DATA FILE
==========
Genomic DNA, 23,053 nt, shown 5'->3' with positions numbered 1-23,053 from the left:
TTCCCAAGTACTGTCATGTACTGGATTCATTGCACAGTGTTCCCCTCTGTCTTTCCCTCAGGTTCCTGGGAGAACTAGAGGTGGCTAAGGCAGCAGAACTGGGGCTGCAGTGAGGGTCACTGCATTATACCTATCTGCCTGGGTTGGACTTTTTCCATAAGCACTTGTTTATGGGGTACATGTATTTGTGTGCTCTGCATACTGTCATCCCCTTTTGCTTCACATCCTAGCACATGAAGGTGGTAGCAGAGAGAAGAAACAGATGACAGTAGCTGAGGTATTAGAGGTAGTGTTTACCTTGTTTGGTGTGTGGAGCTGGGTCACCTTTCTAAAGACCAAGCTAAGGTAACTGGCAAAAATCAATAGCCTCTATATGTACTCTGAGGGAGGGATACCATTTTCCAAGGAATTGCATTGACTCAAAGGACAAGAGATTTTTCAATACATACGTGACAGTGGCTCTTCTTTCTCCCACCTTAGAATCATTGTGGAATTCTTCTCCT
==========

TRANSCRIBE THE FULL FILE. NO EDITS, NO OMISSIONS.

Genomic DNA, 23,053 nt, shown 5'->3' with positions numbered 1-23,053 from the left:
TTCCCAAGTACTGTCATGTACTGGATTCATTGCACAGTGTTCCCCTCTGTCTTTCCCTCAGGTTCCTGGGAGAACTAGAGGTGGCTAAGGCAGCAGAACTGGGGCTGCAGTGAGGGTCACTGCATTATACCTATCTGCCTGGGTTGGACTTTTTCCATAAGCACTTGTTTATGGGGTACATGTATTTGTGTGCTCTGCATACTGTCATCCCCTTTTGCTTCACATCCTAGCACATGAAGGTGGTAGCAGAGAGAAGAAACAGATGACAGTAGCTGAGGTATTAGAGGTAGTGTTTACCTTGTTTGGTGTGTGGAGCTGGGTCACCTTTCTAAAGACCAAGCTAAGGTAACTGGCAAAAATCAATAGCCTCTATATGTACTCTGAGGGAGGGATACCATTTTCCAAGGAATTGCATTGACTCAAAGGACAAGAGATTTTTCAATACATACGTGACAGTGGCTCTTCTTTCTCCCACCTTAGAATCATTGTGGAATTCTTCTCCT